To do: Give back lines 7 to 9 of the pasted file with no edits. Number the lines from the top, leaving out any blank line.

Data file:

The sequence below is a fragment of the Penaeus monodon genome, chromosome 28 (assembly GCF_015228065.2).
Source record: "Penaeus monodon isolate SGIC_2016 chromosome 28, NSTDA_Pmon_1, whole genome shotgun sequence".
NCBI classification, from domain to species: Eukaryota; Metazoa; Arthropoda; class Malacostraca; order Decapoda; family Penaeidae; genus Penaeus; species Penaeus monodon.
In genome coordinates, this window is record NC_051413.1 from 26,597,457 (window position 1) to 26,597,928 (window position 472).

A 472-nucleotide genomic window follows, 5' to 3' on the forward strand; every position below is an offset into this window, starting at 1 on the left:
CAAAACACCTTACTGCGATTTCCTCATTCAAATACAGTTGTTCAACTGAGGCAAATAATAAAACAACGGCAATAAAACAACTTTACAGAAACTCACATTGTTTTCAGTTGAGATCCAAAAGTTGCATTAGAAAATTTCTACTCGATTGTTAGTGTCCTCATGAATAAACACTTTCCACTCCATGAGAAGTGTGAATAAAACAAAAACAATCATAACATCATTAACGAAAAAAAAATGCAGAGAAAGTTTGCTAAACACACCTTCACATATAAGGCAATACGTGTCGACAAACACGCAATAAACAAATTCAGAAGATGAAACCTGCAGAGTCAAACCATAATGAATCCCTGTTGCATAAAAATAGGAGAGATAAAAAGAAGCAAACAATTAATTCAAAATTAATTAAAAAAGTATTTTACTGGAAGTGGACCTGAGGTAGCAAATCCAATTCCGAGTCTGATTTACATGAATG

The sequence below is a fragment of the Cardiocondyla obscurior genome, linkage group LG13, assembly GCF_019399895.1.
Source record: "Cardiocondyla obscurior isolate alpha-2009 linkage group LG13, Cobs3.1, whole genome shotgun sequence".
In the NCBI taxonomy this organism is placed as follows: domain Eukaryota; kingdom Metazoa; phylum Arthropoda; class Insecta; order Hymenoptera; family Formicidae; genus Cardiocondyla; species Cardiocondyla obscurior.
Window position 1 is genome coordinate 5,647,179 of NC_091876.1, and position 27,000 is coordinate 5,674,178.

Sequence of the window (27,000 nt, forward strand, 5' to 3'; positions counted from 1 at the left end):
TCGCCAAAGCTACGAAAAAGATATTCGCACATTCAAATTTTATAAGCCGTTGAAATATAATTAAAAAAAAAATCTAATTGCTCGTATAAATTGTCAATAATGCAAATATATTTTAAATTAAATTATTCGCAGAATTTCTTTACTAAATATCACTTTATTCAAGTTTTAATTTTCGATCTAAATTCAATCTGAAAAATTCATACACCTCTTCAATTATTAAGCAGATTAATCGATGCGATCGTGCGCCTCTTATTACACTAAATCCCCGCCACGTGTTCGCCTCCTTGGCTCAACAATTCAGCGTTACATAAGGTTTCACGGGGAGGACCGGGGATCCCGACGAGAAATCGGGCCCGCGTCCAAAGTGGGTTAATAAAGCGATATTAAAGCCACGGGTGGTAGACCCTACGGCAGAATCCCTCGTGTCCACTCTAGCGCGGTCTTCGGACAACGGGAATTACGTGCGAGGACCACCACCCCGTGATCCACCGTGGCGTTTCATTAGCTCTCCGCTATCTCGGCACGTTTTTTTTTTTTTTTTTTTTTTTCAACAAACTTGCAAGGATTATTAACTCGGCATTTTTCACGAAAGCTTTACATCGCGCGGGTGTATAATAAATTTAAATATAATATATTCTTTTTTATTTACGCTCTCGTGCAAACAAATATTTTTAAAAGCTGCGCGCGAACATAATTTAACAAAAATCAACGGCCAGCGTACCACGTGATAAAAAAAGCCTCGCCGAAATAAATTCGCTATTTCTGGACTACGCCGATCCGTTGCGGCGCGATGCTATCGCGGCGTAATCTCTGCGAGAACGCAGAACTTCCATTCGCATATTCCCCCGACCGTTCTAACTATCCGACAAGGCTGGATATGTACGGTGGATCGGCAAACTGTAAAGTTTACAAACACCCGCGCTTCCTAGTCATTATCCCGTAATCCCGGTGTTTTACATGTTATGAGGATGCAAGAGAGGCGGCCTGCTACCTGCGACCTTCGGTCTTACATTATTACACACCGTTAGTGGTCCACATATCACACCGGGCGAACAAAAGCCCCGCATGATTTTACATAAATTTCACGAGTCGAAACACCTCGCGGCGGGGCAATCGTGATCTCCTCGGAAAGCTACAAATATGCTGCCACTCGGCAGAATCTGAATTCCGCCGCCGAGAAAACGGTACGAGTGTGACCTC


The sequence below is a fragment of the Cardiocondyla obscurior genome, linkage group LG13, assembly GCF_019399895.1.
Source record: "Cardiocondyla obscurior isolate alpha-2009 linkage group LG13, Cobs3.1, whole genome shotgun sequence".
In the NCBI taxonomy this organism is placed as follows: domain Eukaryota; kingdom Metazoa; phylum Arthropoda; class Insecta; order Hymenoptera; family Formicidae; genus Cardiocondyla; species Cardiocondyla obscurior.